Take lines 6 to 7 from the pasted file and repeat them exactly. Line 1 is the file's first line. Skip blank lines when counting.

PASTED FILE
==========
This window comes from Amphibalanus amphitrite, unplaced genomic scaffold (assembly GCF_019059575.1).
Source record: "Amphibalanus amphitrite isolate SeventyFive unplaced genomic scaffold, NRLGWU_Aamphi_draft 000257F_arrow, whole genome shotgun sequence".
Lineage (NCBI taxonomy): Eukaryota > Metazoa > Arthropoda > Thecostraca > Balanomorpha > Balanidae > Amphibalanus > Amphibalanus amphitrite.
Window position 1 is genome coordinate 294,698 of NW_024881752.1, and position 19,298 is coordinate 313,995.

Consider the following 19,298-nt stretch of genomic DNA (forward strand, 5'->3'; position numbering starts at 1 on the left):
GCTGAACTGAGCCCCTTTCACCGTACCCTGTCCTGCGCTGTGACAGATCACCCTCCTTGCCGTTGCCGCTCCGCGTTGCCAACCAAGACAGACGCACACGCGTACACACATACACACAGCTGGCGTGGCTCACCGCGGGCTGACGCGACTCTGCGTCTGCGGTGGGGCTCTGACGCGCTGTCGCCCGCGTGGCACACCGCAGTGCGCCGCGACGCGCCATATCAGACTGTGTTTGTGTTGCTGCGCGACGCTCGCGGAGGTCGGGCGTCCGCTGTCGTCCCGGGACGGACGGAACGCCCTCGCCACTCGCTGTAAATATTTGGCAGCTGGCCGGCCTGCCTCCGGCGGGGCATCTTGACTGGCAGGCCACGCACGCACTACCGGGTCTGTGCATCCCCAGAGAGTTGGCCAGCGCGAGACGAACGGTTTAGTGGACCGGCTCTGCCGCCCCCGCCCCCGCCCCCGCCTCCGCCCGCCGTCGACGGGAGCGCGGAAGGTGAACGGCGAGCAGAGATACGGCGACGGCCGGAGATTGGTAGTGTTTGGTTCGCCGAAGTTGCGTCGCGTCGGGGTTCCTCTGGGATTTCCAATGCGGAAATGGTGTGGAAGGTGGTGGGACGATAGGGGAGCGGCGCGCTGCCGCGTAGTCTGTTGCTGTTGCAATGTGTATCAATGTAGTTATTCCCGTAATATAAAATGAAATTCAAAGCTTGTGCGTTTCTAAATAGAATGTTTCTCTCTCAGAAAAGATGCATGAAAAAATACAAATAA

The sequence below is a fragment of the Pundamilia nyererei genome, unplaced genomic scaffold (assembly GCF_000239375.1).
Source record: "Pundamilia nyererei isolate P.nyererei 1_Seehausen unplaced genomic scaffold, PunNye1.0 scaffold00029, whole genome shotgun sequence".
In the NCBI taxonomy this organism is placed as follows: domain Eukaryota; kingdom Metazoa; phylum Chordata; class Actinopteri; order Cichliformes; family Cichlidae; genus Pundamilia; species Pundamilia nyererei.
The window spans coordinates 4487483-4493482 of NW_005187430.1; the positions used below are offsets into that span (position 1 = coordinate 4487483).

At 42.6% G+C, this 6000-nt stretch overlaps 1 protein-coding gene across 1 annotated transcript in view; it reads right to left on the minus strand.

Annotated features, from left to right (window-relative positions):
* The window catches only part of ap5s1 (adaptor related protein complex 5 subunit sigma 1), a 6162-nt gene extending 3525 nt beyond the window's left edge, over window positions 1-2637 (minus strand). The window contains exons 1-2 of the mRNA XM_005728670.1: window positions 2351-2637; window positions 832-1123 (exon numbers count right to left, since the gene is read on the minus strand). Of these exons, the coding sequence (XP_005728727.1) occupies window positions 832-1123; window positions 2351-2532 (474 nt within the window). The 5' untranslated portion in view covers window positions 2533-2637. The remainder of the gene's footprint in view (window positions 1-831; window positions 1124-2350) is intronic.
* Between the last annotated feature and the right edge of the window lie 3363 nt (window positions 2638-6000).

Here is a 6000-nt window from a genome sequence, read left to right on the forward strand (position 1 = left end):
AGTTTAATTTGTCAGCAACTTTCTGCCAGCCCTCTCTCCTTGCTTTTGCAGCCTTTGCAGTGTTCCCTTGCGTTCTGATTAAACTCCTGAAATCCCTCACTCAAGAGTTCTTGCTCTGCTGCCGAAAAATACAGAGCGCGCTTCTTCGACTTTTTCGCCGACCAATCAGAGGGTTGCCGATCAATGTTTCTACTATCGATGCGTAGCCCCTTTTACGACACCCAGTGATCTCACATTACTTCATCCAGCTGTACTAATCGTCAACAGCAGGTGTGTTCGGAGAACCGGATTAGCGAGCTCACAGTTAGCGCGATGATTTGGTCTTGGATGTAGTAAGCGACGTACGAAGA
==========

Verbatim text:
GCTGAACTGAGCCCCTTTCACCGTACCCTGTCCTGCGCTGTGACAGATCACCCTCCTTGCCGTTGCCGCTCCGCGTTGCCAACCAAGACAGACGCACACGCGTACACACATACACACAGCTGGCGTGGCTCACCGCGGGCTGACGCGACTCTGCGTCTGCGGTGGGGCTCTGACGCGCTGTCGCCCGCGTGGCACACCGCAGTGCGCCGCGACGCGCCATATCAGACTGTGTTTGTGTTGCTGCGCGACGCTCGCGGAGGTCGGGCGTCCGCTGTCGTCCCGGGACGGACGGAACGCCCTCGCCACTCGCTGTAAATATTTGGCAGCTGGCCGGCCTGCCTCCGGCGGGGCATCTTGACTGGCAGGCCACGCACGCACTACCGGGTCTGTGCATCCCCAGAGAGTTGGCCAGCGCGAGACGAACGGTTTAGTGGACCGGCTCTGCCGCCCCCGCCCCCGCCCCCGCCTCCGCCCGCCGTCGACGGGAGCGCGGAAGGTGAACGGCGAGCAGAGATACGGCGACGGCCGGAGATTGGTAGTGTTTGGTTCGCCGAAGTTGCGTCGCGTCGGGGTTCCTCTGGGATTTCCAATGCGGAAATGGTGTGGAAGGTGGTGGGACGATAGGGGAGCGGCGCGCTGCCGCGTAGTCTGTTGCTGTTGCAATGTGTATCAATGTAGTTATTCCCGTAATATAAAATGAAATTCAAAGCTTGTGCGTTTCTAAATAGAATGTTTCTCTCTCAGAAAAGATGCATGAAAAAATACAAATAA

The sequence below is a fragment of the Pundamilia nyererei genome, unplaced genomic scaffold (assembly GCF_000239375.1).